You may remember in Ryan Kantor's Calculating Wins column that I gave Clemson only a 55% chance of victory at Louisville, tied for the lowest I applied to any of our games this season. Yet it was the situation (short week, Thursday night road game) that concerned me more than the Louisville team itself. On one hand, the Cardinals' do not look great on film. I struggled to find areas where I think they can consistently challenge us. But on the other hand, as mediocre as they looked against a criminally overrated Auburn team and a less-talented Houston team, Louisville arguably should be undefeated instead of winless.
Like Wofford and Appalachian State, Louisville runs a 3-4 base defense under Todd Grantham. Their defense is bolstered by a silly amount of transfers with troubled pasts (Devonte Fields, Josh Harvey-Clemons), who bore the bulk of Louisville fans' preseason hopes of fielding another stout defense.
Of all the positional match-ups in tonight's game, our only clear disadvantage is the Clemson offensive line vs the UL defensive line. Once again, a nose guard will challenge Clemson's centers and likely stifle Clemson's running game. We all wanted Jay Guillermo to supplant Ryan Norton, but to lose Norton to injury is a serious blow to our depth at one of our weakest positions on offense. We dread the necessity of Watson's involvement in the run game, but tonight we will likely need the zone read for the offense to reach its potential.
Most of the media hype focuses on Deshaun Watson and the Clemson offense vs Louisville's defense; an interesting matchup, certainly, but not necessarily where I expect to determine tonight's outcome. Bobby Petrino is known for a pro style passing attack, but apparently is so concerned about his OL that he decided on a zone read offense in an effort to sustain a running game. Lamar Jackson is the expected starter, and Louisville's strategy with him is my focus in this column.
Creating a running game
Notice the interior of Louisville's offensive line on its backside before Radcliffe takes the handoff? Lamar Jackson and the zone read are Louisville's stop-gap.
Standard running plays do no not work without adequate line play, and standard drop-back passing too often devolves into Jackson scrambling 10-20 yards backward when pressured or when the primary receiver is covered. This early in his freshman season, Jackson is a pure zone read quarterback -- albeit with a great arm and outstanding speed. Louisville ran plenty of inverted veer against Auburn, and it was extremely effective even while Auburn's DL dominated Louisville's OL throughout the night.
A take on the zone read we often used with Tajh Boyd, the inverted veer simply uses the quarterback as the inside running threat while the running back (Louisville's Brandon Radcliff) sweeps the outside.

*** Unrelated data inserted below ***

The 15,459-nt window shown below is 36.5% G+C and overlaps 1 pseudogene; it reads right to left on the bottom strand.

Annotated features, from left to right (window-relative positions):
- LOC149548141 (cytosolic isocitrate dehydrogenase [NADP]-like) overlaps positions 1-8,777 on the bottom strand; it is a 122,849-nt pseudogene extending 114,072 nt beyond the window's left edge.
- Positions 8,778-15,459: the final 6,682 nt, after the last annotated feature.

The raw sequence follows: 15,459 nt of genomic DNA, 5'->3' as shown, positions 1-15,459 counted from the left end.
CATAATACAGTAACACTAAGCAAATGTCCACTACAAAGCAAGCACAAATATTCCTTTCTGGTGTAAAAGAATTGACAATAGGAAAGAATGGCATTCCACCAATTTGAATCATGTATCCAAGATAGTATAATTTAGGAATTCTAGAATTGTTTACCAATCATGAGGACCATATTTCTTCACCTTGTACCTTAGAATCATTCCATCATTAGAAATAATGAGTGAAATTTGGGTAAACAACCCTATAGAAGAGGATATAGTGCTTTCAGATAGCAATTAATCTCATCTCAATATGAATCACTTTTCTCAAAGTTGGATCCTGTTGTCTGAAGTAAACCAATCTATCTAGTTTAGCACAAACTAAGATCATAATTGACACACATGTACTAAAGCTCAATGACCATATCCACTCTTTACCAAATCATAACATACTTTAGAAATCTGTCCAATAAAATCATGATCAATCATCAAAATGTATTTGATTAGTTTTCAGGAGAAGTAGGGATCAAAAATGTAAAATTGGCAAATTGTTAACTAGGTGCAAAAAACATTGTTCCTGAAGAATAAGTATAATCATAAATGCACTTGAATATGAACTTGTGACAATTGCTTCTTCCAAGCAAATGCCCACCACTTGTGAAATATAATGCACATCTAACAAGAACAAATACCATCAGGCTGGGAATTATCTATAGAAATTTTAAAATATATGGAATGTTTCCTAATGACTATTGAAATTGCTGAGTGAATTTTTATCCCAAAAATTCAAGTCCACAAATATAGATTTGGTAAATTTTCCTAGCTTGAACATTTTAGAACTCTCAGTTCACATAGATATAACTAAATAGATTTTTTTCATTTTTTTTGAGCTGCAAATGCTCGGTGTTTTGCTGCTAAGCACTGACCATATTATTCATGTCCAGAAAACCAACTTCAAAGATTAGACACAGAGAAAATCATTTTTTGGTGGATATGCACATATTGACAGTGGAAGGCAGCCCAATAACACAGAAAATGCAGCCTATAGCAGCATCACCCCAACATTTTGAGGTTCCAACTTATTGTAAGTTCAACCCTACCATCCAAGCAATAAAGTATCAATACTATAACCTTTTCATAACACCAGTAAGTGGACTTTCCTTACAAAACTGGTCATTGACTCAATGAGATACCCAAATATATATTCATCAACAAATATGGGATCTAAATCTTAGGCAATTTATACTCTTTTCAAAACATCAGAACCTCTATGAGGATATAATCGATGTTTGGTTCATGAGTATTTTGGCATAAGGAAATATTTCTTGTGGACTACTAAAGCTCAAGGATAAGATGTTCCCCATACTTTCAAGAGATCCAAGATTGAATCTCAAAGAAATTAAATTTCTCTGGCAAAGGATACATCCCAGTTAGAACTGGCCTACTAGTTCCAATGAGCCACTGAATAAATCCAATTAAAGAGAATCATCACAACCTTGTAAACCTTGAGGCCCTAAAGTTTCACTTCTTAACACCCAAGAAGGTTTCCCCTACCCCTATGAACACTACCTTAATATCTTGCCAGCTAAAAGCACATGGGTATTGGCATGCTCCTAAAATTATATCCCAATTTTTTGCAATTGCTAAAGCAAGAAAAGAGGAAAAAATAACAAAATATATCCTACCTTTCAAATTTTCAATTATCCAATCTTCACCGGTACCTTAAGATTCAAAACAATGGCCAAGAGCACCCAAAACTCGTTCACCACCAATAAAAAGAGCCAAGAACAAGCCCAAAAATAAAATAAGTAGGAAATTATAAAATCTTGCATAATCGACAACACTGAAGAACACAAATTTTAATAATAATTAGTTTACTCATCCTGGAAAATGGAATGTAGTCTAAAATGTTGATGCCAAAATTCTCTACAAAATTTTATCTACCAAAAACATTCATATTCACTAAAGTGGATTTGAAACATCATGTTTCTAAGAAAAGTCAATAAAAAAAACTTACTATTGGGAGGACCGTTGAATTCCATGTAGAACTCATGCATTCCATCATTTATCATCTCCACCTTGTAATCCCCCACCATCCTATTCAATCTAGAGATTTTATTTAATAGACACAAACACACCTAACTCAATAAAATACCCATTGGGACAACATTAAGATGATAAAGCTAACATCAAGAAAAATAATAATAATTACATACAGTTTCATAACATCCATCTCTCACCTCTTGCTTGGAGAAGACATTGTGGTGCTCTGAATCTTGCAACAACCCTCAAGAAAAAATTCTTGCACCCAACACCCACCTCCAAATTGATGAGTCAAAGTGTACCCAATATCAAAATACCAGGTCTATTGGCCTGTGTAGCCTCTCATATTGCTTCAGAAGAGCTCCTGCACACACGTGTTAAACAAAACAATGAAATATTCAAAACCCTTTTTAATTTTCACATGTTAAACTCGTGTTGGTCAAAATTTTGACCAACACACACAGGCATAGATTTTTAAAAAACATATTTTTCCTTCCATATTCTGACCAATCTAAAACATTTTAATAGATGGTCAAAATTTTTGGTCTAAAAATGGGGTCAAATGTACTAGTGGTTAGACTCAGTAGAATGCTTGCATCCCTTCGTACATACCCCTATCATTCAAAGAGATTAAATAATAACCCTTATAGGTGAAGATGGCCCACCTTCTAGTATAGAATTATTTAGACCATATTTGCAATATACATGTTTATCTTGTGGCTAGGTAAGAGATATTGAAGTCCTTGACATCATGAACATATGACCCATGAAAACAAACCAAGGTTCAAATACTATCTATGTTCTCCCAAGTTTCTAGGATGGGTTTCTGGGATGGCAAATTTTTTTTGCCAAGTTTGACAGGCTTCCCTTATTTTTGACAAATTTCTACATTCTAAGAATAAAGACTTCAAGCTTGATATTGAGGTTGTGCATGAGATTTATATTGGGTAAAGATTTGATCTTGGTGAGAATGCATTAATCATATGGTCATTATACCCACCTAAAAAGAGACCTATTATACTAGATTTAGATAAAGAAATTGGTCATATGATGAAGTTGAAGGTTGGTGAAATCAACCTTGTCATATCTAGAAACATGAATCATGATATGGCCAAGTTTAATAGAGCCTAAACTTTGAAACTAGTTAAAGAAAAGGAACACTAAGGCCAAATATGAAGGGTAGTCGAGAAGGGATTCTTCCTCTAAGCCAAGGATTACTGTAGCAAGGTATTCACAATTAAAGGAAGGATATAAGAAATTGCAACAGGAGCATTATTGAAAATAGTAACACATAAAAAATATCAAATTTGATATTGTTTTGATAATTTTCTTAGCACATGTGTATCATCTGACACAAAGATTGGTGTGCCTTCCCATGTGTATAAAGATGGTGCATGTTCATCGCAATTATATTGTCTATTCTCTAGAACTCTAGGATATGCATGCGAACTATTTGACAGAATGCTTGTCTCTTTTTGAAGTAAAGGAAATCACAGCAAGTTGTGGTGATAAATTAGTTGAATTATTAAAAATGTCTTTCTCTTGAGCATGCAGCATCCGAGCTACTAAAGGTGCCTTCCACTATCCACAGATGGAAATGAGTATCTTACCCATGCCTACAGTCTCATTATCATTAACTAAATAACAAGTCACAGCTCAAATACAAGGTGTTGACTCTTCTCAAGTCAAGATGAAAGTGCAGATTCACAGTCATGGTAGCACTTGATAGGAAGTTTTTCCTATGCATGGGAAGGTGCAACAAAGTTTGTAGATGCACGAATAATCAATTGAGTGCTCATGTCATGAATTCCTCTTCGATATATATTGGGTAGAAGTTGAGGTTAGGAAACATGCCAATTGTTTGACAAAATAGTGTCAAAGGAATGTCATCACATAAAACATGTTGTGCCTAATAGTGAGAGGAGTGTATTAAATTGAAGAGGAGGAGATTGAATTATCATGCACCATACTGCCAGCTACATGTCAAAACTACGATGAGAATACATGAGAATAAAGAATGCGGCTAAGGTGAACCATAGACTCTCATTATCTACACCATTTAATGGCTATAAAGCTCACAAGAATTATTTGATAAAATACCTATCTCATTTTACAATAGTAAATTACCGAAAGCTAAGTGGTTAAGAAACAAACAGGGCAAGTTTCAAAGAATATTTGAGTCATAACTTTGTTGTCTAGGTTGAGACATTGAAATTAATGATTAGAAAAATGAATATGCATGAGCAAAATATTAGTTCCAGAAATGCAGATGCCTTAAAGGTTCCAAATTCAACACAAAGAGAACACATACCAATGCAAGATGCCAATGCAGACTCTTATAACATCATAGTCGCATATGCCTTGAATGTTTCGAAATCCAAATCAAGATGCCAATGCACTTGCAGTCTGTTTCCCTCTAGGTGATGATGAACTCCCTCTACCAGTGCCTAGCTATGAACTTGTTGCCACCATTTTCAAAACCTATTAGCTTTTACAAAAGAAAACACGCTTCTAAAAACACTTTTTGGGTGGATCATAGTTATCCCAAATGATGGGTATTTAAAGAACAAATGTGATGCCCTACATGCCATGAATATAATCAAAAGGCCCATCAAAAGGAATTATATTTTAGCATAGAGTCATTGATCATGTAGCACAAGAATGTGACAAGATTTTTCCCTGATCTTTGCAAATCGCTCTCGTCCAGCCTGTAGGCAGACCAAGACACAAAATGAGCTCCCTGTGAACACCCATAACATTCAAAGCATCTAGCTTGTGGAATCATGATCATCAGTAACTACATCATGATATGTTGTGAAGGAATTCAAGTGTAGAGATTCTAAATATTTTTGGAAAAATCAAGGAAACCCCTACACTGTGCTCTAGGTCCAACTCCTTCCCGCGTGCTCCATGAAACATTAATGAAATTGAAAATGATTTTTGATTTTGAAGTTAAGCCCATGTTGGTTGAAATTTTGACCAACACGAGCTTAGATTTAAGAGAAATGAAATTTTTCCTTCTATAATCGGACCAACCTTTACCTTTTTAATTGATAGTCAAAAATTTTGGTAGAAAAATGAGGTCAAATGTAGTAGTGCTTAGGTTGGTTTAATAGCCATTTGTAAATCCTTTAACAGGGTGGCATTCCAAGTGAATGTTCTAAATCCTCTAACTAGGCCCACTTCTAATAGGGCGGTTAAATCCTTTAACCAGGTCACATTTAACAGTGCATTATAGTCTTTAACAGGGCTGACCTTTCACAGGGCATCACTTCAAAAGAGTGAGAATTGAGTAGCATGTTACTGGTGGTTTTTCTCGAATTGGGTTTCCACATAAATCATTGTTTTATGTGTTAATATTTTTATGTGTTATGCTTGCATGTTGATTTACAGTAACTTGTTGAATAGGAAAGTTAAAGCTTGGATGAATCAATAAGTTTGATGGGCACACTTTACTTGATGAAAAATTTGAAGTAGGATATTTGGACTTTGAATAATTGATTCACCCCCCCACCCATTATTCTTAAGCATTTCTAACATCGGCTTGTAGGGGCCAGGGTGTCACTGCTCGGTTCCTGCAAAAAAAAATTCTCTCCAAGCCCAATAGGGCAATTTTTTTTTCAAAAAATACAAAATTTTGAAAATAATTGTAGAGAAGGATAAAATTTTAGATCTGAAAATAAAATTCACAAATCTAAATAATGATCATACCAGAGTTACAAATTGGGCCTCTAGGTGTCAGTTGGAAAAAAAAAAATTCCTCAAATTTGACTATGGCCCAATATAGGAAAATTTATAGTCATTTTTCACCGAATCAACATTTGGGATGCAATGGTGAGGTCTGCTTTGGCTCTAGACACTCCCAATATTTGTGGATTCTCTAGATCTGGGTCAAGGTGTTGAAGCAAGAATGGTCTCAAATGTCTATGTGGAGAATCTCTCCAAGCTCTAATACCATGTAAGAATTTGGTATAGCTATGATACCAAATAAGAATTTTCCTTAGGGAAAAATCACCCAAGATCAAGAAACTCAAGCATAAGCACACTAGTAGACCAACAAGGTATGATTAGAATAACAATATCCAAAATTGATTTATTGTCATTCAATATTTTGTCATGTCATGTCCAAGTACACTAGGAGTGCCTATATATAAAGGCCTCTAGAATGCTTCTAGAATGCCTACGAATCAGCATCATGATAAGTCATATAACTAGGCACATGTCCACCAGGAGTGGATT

An reverse angle of the inverted veer diagrammed above. The running back sweeps and the quarterback runs off tackle, depending on whether #42 slow-plays the QB or jumps on the sweep.
I've discussed zone read concepts ad nauseam this season, so you get the point: Radcliff gained an easy 20 yards on the edge thanks to his speed and excellent perimeter blocking. Most importantly with the zone read, it victimized an aggressive defensive line like I expect to see from Clemson against Louisville's poor OL.
Make Jackson throw
In the play above, Jackson evades the rush and then heaves an ill-advised deep shot to a tight end who cannot catch up to the pass, allowing an easy interception and long return. If Houston pressured Jackson this much, Clemson should pressure him incessantly and force him into bad throws or throwaways -- provided we also stay in our rushing lanes and don't allow him to scramble. Given Louisville's lack of consistency through the air and our stout pass defense, I expect Venables to employ a QB spy more often than usual.
Louisville's zone read and the play-action off of it are the likely determinants in tonight's game. Even if our own OL plays poorly, Clemson proved it can still score thanks to Watson and outstanding receivers. Clemson will score, the question is: can Louisville keep up? We will find the answer in how well Clemson handles Jackson's zone read.
Fortunately for Clemson, we possess the personnel on defense to shut down Louisville, barring play action coverage busts. Louisville is too young at quarterback and receiver to consistently challenge many secondaries through the air, not to mention an elite group like Clemson's. And to a running quarterback, Jayron Kearse and T.J. Green are certified nightmares. Even when/if backup and prototypical QB Kyle Bolin enters the game to lift the Cardinals' passing attack, I do not expect Louisville to sustain success on offense. I have higher expectations for the result, but will hedge and call a victory in the neighborhood of 31-17.